The state Supreme Court has upheld one of many tools employed in recent years to keep sex offenders off the streets - a law that flatly bans convicted offenders from release as they await sentencing.
The court, in a 6-3 ruling Thursday, rejected arguments from convicted child rapist Mark Blilie that the law violated the state and federal constitutions.
The former junior high school teacher, convicted by a King County Superior Court jury in September 1996 of raping and molesting a student, had argued that the law singled out sex offenders in violation of the U.S. Constitution’s guarantee of equal protection.
Blilie, now serving his sentence, also argued that the statute violated the state constitution’s separation of powers doctrine because it removed the judiciary’s right to decide who merited release pending sentencing.
Blilie contended that the law simply conflicts with another state law that says a felon awaiting sentencing “shall be detained unless the court finds by clear and convincing evidence that the defendant is not likely to flee or to pose a danger to the safety of any other person or the community if released.”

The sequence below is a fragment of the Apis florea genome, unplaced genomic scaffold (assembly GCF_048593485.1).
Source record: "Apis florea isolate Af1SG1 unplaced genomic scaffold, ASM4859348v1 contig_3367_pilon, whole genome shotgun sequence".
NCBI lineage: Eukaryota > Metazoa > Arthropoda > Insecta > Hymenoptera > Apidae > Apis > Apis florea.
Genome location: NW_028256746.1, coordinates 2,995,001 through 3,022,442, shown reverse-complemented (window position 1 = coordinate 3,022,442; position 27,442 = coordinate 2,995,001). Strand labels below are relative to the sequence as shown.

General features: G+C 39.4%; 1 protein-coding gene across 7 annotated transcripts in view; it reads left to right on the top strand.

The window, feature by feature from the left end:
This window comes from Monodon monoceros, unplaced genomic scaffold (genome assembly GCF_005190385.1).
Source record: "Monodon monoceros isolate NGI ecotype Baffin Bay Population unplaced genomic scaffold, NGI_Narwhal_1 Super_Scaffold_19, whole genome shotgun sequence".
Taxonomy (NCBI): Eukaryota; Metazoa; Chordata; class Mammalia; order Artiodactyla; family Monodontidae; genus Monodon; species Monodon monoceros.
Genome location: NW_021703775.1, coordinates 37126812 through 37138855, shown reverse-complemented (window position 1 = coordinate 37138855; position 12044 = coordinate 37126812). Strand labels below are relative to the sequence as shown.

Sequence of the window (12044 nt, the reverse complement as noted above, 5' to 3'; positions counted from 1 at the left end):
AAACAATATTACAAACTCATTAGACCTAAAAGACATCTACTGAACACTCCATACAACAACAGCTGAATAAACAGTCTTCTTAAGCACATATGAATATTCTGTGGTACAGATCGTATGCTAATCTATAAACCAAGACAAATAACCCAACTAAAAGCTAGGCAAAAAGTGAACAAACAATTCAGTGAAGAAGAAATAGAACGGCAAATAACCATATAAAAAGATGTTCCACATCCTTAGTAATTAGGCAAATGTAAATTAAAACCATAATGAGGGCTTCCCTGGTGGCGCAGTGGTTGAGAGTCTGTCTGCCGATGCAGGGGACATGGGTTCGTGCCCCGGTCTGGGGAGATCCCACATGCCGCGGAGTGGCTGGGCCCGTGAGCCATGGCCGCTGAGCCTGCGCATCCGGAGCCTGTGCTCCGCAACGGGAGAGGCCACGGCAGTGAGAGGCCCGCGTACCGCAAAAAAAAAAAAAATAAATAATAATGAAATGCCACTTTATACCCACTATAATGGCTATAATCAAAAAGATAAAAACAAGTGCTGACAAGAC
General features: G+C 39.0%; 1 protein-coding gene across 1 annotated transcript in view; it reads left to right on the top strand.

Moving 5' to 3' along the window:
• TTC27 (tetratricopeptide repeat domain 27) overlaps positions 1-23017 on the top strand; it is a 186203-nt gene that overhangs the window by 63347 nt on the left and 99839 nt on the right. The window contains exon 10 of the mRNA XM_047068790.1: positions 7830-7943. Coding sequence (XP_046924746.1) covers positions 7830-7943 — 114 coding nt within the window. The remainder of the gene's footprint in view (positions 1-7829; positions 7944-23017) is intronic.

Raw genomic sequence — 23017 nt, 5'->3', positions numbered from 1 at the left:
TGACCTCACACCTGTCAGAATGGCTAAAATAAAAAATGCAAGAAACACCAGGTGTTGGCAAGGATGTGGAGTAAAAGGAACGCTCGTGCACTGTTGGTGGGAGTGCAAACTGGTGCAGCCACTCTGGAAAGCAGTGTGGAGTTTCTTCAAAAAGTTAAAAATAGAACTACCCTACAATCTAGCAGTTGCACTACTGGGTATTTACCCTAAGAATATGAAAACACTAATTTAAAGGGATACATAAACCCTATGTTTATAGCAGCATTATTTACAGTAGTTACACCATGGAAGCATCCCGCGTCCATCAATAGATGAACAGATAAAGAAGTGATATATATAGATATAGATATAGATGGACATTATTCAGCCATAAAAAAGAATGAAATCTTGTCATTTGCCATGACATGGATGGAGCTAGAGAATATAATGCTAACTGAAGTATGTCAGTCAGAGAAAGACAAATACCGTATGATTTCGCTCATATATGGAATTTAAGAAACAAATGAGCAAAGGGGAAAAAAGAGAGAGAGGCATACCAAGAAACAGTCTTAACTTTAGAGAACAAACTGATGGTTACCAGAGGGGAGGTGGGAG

The former Kirkland junior high school social studies teacher was convicted of rape and child molestation for a relationship with a 15-year-old female student.
Blilie was sentenced in November 1996 to 46 months in prison on the convictions. King County prosecutors had recommended a 60-month sentence for him.
In an opinion written by Justice Charles Johnson, the court rejected the arguments challenging the release law, saying he failed to demonstrate that the law was unconstitutional.
“We hold the statute was not enacted in violation of the separation of powers doctrine, nor does it violate the equal protection clause,” Johnson wrote.
Dissenting were Justices Barbara Madsen, Richard Guy and Richard Sanders, who said the majority’s reasoning “unjustifiably concedes its judicial power to the Legislature.”
The majority decision overturned a ruling by King County Superior Court Judge Janice Niemi.
The law denying sex offenders a chance for release pending sentencing is among many passed in recent years aimed in keeping such offenders behind bars.
The most notable is a law, recently upheld by the U.S. Supreme Court, allowing state juries to civilly commit offenders to indefinite confinement even after they have served their sentences, and another mandating that twice-convicted offenders be sentenced to life without possibility of parole.
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